Kid Elberfeld's Influence - Ty Cobb

Source: http://wso.williams.edu/~jkossuth/cobb/rookie.htm

How Cobb Played the Game

Part 1: His Rookie Experiences

James Kossuth


Cobb arrived in Detroit on 29 August 1905 after a three-day train ride from Georgia. He made his debut the next day against Jack Chesbro, ace of the New York Americans (later called the Yankees). Immediately Cobb drew attention to himself as a precocious rookie by swinging three bats in the on-deck circle. The reaction to him doing so indicates that he was probably among the first players to swing multiple bats in the on-deck circle. He showed determination and character in his first major league at-bat, driving a two-strike pitch from the 40-game winner into center field for a double.

In his autobiography Cobb quotes from the write-up in the next day's Detroit Free Press:

Cobb got away well. For a young man anxious to get along in the world, it was not an auspicious situation as he faced Mr. Chesbro, the American League's finest twirler. In addition, Tyrus had the back luck to confront Chesbro on two occasions when two men were out and a man waiting to score—a base hit being the only thing of value. First time up, Chesbro poured two fast strikes past the uneasy lad. But then the Georgian whacked the next one over Eddie Hahn's head and off the center field wall for a delightful double that scored his man. Second time up, he drew a walk and was thrown out stealing. In the field, he was adequate.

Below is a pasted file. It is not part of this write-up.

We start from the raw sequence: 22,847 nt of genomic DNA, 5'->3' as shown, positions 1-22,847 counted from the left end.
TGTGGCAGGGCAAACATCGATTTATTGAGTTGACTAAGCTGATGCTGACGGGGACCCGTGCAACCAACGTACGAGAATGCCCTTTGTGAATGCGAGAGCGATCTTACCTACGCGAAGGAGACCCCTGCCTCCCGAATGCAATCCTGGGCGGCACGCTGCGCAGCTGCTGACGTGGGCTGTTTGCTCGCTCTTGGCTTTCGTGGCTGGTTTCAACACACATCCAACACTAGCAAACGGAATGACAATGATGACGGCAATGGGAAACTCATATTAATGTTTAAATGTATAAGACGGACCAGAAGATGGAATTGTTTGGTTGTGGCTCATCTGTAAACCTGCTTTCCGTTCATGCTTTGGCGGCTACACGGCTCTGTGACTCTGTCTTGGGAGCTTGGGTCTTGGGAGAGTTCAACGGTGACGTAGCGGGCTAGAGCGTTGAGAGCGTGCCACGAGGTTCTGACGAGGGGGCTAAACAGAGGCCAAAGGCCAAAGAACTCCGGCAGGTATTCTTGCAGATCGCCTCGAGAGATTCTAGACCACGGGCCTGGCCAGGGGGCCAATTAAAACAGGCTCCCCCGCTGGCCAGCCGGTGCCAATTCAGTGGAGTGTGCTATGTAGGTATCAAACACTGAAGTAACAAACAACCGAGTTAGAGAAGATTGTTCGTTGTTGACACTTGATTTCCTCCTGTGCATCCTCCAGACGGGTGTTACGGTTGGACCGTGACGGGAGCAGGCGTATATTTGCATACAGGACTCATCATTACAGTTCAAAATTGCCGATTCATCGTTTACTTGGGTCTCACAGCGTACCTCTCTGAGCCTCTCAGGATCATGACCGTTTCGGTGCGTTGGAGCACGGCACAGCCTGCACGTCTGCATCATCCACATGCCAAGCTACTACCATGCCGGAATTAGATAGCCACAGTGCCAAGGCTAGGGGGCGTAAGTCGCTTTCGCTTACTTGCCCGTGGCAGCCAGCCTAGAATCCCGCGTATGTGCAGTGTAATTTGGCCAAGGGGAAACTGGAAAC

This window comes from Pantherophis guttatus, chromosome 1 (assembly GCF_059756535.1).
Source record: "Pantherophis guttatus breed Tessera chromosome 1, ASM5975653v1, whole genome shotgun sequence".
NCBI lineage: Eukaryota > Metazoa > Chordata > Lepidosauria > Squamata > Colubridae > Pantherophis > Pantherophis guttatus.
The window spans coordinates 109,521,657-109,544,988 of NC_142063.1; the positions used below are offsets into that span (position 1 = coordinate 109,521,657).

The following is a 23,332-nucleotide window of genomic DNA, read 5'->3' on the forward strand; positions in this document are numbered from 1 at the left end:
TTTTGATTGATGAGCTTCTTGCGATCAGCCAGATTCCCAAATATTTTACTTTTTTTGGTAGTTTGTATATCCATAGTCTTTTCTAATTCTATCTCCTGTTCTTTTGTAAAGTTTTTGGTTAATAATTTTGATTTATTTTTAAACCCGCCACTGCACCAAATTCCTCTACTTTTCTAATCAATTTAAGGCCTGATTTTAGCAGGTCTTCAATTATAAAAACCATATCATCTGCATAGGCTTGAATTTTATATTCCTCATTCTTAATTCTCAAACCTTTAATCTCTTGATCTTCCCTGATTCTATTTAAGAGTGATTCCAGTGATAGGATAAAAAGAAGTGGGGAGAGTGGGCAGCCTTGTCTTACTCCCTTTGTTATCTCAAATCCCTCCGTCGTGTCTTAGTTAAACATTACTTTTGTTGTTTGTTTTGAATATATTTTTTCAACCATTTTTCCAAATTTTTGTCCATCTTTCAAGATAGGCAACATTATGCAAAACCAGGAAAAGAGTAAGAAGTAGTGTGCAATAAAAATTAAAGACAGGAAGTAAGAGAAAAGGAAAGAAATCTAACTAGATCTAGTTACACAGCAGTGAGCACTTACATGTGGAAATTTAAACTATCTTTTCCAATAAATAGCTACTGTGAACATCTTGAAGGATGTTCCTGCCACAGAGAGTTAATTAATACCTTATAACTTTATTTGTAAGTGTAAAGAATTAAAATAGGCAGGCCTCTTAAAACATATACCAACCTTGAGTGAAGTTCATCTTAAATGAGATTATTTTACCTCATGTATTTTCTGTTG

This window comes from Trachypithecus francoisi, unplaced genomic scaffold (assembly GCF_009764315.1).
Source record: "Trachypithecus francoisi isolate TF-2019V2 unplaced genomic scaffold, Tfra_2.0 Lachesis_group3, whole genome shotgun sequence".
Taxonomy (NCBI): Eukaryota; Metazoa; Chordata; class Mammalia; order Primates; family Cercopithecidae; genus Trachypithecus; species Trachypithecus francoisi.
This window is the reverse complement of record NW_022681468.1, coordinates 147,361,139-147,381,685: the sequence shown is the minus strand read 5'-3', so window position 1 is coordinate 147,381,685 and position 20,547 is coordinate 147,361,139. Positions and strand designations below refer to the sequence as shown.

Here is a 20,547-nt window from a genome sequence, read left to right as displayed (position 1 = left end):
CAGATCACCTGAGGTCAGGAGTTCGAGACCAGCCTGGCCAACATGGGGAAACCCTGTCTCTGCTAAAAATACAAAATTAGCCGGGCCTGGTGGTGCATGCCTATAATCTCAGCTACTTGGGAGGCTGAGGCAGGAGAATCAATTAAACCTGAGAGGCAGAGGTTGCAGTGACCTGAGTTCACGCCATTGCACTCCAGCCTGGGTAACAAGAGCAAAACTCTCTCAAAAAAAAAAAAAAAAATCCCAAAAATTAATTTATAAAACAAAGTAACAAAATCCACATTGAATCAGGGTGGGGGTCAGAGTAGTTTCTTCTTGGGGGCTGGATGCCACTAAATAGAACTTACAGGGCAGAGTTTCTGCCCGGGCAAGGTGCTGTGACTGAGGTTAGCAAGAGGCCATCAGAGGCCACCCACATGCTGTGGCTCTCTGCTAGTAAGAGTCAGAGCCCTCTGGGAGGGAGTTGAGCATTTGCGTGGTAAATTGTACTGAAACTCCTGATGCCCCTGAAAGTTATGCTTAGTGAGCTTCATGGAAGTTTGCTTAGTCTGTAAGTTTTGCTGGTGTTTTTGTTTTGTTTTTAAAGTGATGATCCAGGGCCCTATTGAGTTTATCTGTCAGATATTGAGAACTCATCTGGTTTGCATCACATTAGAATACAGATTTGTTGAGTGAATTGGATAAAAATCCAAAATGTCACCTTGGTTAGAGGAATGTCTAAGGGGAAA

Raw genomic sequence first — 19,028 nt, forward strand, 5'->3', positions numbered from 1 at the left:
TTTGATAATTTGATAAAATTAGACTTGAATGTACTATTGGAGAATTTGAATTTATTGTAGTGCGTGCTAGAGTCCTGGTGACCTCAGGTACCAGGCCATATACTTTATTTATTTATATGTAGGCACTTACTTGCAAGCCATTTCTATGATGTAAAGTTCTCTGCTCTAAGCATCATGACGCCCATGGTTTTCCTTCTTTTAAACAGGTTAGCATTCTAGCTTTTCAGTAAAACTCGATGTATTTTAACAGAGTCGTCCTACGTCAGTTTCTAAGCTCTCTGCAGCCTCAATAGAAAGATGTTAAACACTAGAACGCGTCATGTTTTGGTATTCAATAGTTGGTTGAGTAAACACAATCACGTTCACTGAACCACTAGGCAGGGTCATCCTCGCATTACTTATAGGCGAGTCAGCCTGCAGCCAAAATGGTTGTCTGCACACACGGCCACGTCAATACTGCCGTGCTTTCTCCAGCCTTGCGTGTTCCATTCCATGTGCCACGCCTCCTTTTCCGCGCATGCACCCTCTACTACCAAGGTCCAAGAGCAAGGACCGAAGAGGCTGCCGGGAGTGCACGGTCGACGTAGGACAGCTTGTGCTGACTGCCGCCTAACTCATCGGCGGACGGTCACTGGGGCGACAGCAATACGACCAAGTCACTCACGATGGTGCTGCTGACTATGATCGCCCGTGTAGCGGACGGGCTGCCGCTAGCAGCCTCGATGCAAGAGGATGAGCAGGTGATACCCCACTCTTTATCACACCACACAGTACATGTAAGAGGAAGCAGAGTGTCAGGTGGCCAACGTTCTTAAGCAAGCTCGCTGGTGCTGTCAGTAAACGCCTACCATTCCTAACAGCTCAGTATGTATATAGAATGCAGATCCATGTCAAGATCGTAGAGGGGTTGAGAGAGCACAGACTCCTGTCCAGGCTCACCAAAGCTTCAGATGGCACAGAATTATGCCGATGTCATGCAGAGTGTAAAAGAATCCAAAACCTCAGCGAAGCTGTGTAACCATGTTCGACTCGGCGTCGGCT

Tyrus was wall-received and may consider a two-base pry-up a much better career opener than usually comes a young fellow's way (Cobb, 18-19).

The rest of his rookie season did not go as smoothly for Cobb, however. The very next day he slid headfirst into second base, only to have Kid Elberfeld, the Highlanders' second baseman, dig his knee into the back of Cobb's neck, grinding his face in the dirt. That was the last time Cobb slid headfirst into a base. The next time the Tigers and Highlanders squared off, Cobb slid feetfirst into Elberfeld, knocking him on his backside. Instead of outrage, Elberfeld reacted with grace and sportsmanship, reports Cobb, pleased that the rookie had so quickly learned a lesson. Cobb only had to be told once.

Cobb had consistency problems with his glove, which plagued him early on with the Tigers. On some days he was brilliant in the field, and on others it seemed like he was playing with a bag of popcorn in his hand.

Overall, Cobb's first season in the majors, short as it was, showed enough promise for the Tigers to sign him to a lucrative (at that time) $1500 contract for the 1906 season.